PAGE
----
Plasma flow in a magnetic field is similar to the flow of a fluid or gas in that it can be either laminar, i.e., in smooth layers, or turbulent, i.e., vortex flow. In most cases a magnetic field directed along the flow inhibits the formation of turbulence, that is to say, it stabilizes the laminar motion. The stabilizing action of the magnetic field is strongest in a highly conducting fluid, in which the field-freezing effect applies. In this case turbulent motion leads to tangling of the field lines as a result of which the kinetic energy of the motion is transformed into magnetic energy. In a weakly conducting plasma the magnetic field also inhibits the growth of turbulence, but the stabilization mechanism is altogether different. It is due to the fact that the motion of a conducting medium in a magnetic field gives rise to an electric current which, for finite conductivity, leads to an energy dissipation, i.e., the kinetic energy of the motion is converted into thermal energy (Joule heat). A similar dissipation process occurs in nonconducting media because of viscosity. For this reason the quantity 1/σμ0 (the magnetic diffusion coefficient) is sometimes called the magnetic viscosity.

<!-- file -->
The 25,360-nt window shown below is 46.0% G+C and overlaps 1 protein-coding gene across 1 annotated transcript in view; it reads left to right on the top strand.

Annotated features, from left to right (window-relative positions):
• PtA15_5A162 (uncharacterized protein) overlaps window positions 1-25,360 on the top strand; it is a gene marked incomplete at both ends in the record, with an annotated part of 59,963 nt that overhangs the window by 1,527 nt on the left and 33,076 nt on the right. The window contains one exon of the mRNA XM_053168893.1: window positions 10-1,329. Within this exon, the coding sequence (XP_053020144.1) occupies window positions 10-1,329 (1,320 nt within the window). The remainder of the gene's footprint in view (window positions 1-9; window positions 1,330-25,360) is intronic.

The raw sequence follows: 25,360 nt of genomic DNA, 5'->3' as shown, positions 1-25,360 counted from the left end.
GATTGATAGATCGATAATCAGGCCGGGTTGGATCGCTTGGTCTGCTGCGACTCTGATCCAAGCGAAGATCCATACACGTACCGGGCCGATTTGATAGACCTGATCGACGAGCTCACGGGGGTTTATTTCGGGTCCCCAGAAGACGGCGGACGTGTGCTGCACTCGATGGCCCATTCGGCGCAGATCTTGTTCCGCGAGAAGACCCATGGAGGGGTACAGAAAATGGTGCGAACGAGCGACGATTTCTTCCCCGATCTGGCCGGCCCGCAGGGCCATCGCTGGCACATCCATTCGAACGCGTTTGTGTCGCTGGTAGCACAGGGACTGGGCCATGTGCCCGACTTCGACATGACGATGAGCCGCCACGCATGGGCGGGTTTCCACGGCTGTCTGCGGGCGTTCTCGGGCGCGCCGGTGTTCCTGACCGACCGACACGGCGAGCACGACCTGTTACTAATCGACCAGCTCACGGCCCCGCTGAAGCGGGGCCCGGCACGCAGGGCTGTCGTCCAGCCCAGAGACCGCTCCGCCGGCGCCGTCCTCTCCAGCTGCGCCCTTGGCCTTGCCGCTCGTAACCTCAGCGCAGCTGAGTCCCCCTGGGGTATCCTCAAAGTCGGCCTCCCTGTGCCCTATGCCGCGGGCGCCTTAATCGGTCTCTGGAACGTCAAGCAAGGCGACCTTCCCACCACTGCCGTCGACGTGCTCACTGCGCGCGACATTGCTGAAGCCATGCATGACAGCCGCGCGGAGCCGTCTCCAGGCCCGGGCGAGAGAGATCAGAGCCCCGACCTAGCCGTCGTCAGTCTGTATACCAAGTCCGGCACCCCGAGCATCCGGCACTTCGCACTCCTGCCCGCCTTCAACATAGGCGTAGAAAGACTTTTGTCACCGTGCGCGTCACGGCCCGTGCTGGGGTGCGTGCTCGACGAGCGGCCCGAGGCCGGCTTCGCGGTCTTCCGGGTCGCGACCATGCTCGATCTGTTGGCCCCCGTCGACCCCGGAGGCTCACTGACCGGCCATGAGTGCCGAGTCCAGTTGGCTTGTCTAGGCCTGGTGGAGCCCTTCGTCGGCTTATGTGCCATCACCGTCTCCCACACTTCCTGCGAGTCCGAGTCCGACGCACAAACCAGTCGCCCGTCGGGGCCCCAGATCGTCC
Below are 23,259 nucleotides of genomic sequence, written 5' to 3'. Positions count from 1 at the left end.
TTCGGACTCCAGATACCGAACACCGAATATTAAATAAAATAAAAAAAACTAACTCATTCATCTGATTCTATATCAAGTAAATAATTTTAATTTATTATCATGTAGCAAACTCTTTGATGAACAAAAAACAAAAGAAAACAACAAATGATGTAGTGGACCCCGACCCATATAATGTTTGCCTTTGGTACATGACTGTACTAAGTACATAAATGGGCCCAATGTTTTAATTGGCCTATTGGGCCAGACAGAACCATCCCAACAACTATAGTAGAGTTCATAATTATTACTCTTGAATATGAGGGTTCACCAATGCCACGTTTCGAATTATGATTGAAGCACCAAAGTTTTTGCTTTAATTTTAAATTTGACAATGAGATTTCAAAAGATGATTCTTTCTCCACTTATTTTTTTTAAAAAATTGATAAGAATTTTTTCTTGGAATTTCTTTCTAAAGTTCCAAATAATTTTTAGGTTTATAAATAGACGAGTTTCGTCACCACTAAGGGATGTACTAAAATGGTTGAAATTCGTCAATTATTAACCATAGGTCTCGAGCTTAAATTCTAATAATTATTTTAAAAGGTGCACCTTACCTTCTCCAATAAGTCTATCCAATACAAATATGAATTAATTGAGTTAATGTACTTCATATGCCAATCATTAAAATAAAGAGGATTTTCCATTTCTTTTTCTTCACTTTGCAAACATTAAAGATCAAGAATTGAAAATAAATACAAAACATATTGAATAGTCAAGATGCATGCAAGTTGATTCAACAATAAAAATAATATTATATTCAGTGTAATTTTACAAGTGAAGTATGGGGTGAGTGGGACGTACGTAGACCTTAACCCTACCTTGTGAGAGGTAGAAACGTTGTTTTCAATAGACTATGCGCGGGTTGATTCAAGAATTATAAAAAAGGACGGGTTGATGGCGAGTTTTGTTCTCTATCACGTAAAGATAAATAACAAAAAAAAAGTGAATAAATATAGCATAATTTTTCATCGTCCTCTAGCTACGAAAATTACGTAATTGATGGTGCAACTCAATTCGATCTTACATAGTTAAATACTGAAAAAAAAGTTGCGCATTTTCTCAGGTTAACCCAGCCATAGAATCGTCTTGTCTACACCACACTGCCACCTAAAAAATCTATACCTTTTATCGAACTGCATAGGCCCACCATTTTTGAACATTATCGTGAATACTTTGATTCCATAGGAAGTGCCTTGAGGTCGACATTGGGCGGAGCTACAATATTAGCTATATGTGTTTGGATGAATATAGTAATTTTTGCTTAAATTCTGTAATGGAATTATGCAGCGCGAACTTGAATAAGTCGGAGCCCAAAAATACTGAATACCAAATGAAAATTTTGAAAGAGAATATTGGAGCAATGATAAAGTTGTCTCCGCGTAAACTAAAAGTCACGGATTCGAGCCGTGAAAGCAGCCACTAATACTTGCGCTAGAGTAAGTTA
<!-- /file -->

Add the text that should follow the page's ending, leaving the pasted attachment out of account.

KeywordsHartmann Number Magnetic Reynolds Number Magnetohydrodynamic Flow Magnetic Viscosity Laminar Motion
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